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No need to pass by cheese because of stomach pain

by Doris Penner

Creamy, smooth-tasting cheese is hard to pass up. A fixture on appetizer platters and a component of hot vegetable dishes and salads, cheese—which complements many foods—is a regular part of the Canadian diet. However, there are people who have difficulty digesting cheese, and consequently suffer from mild to severe gastrointestinal disturbance after ingesting it, experiencing symptoms such as cramping, gas, bloating, nausea or diarrhea. What is the solution to the problem? Does it mean saying goodbye to cheese forever?

The first item of business is to identify why eating cheese causes stomach pain. Indeed, for most people the reason is lactose intolerance which is characterized by the inability to digest lactose sugar—one of the major components of milk and other dairy products—due to the absence of the enzyme lactase. This condition may be hereditary which means infants are unable to digest breast milk—higher in lactose than cow’s milk. Other consumers develop intolerance as the amount of the lactase enzyme decreases with time, while a percentage of people are intolerant to lactose due to a digestive disorder such as Crohn’s disease. Others are allergic not to lactose but some other component in dairy such as casein protein or whey protein.

Whey is discarded

It should be noted that cheese in general is far lower in lactose than liquid milk. During the cheese making process, milk is thickened with rennet, and the whey—the yellowish liquid that separates from the solids—is discarded. Typically whey contains most of the lactose. The curds used to make soft cheeses such as Brie, for example, retain more of the whey than the curds used to make hard cheeses like Cheddar. The point is consumers who get sick after drinking milk or eating a soft cheese, may be able to ingest hard cheeses without a negative effect.

In addition, the longer a cheese ages, the less lactose remains in the final product. For example, some varieties of Parmesan, Romano, Cheddar and Gouda, aged anywhere from 12 months to 4 years, have very small amounts or even non-measurable levels of lactose. Some of these are, in fact, deemed lactose-free (check the labels).

People who have dealt with severe pain, bloating or gas after ingesting hard cheeses, may be hesitant to try regular cheese for fear of recurring symptoms. First of all, check with your physician to make sure you have lactose intolerance or if are dealing with some other allergy or intolerance. Lactose intolerance can be diagnosed with a fasting blood test, a breath test (measuring by-products of lactose digestion) or a stool test.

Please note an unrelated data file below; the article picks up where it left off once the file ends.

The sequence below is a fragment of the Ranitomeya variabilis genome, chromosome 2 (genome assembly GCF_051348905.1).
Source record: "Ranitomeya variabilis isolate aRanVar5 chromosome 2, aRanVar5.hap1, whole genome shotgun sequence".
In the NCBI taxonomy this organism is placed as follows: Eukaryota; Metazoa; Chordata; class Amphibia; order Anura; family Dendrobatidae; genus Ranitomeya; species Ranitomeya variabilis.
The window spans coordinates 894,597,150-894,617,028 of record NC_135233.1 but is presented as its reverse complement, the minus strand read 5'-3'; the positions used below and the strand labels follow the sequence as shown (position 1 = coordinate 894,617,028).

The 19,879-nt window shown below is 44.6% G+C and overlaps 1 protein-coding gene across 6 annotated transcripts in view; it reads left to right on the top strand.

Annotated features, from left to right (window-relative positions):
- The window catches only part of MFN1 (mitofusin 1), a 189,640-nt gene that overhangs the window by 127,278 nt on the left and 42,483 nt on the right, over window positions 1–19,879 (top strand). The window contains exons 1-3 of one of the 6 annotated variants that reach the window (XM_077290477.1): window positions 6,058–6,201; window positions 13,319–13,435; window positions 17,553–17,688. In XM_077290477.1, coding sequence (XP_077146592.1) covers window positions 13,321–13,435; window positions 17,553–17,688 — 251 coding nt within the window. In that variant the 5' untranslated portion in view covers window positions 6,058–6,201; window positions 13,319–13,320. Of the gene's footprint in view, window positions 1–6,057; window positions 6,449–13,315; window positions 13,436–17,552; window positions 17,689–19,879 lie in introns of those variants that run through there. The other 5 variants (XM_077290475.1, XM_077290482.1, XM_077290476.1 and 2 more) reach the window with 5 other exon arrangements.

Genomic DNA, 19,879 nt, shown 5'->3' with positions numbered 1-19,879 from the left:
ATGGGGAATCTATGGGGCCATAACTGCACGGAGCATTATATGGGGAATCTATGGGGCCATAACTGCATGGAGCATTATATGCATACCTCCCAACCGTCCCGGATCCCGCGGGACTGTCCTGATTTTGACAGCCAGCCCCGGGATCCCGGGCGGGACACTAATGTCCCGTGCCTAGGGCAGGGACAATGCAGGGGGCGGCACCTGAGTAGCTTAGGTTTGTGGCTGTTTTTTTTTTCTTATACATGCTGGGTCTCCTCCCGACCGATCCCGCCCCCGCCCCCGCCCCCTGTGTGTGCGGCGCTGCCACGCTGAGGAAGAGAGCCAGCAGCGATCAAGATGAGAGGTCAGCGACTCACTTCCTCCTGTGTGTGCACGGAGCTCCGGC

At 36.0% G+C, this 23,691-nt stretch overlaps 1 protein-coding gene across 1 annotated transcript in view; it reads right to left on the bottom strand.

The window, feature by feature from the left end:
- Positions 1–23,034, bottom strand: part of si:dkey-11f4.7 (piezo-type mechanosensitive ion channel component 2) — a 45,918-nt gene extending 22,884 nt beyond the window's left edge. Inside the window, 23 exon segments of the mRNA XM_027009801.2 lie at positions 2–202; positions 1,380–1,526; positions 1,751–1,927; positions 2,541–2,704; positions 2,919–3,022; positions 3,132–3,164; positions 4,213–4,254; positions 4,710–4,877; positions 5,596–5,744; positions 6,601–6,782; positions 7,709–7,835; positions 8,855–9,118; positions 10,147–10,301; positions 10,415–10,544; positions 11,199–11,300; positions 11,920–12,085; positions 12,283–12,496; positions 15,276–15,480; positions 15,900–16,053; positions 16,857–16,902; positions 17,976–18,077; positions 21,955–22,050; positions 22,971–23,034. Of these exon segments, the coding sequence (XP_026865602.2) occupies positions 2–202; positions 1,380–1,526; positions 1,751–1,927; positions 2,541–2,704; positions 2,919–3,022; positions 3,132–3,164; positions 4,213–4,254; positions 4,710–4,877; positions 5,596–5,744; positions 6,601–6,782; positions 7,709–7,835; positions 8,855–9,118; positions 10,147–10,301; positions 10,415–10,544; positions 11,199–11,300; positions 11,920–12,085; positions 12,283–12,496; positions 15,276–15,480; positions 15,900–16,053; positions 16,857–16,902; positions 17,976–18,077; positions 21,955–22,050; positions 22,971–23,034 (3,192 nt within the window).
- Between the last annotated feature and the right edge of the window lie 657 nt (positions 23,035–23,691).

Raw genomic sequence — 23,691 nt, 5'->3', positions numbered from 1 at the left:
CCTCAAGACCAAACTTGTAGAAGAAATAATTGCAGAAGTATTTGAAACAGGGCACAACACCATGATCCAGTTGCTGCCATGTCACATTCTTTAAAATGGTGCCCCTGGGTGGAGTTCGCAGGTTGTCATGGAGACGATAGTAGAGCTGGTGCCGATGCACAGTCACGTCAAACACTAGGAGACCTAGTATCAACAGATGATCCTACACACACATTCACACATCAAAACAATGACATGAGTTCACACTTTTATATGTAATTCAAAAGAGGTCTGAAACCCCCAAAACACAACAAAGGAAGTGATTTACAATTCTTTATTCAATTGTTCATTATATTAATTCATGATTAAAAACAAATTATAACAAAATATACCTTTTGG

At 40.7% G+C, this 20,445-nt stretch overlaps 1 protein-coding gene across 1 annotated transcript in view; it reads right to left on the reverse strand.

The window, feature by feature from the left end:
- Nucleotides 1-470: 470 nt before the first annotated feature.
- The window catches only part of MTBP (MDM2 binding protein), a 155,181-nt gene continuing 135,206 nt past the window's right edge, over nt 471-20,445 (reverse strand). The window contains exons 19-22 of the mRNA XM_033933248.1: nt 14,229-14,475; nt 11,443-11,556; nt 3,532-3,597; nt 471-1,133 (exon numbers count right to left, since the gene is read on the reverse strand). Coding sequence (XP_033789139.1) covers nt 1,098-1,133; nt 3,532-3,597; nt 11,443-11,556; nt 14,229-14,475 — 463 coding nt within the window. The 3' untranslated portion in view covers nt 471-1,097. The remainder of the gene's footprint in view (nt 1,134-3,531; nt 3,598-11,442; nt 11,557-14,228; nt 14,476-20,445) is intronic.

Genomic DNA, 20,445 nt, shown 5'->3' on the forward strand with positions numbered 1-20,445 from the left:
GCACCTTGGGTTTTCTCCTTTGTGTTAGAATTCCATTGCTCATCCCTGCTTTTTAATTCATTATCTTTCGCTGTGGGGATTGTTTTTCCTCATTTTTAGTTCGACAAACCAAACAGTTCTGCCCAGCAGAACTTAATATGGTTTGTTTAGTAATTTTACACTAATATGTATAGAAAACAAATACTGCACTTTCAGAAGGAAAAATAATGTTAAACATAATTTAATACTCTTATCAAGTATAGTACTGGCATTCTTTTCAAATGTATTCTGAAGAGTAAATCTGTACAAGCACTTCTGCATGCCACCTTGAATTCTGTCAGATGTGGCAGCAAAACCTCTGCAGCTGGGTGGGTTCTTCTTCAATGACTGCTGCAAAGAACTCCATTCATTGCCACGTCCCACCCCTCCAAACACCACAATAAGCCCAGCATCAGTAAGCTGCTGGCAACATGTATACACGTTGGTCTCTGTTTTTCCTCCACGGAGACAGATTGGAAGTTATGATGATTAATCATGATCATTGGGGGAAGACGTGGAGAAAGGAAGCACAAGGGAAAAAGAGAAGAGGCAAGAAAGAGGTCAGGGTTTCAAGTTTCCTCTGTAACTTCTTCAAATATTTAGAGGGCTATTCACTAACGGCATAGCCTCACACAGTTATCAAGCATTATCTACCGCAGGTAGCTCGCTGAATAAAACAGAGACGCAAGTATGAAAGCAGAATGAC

Taste and texture

If you seem to be intolerant to even small amounts of lactose—and don’t want to write off cheese—be assured there are non-dairy cheeses available. They are usually made from soy products and come in a large variety to mimic “real” cheeses. It must be recognized, of course, that the texture, taste and appearance of soy-based cheeses will not be as flavourful or moist as dairy cheese.

You may be wondering about lactose content of cheese prepared from yogurt. It is, of course, a dairy product but due to the culturing process, it contains less lactose than other “soft” cheeses. You may prepare your own cheese at home by straining yogurt through a cheesecloth for up to 24 hours. Again the whey—which contains much of the lactose—can be discarded.

There is one school of thought that recommends eliminating all dairy products including cheese from the Canadian diet. The rationale for this rather sweeping suggestion is the fact that milk and its products contain saturated fats (as all animal products do) which must be shunned at all costs (according to this group) since the fats raise LDL (bad) cholesterol. However, it is never a wise idea to shut out an entire food group from the diet since you are also shutting out a myriad of important nutrients your body needs. The answer is careful selection. In the case of dairy, choose low-fat options when possible and eat cheese in moderation since it is a concentrated source of fat. For lactose intolerant individuals, the next best thing is to seek out non-dairy cheeses.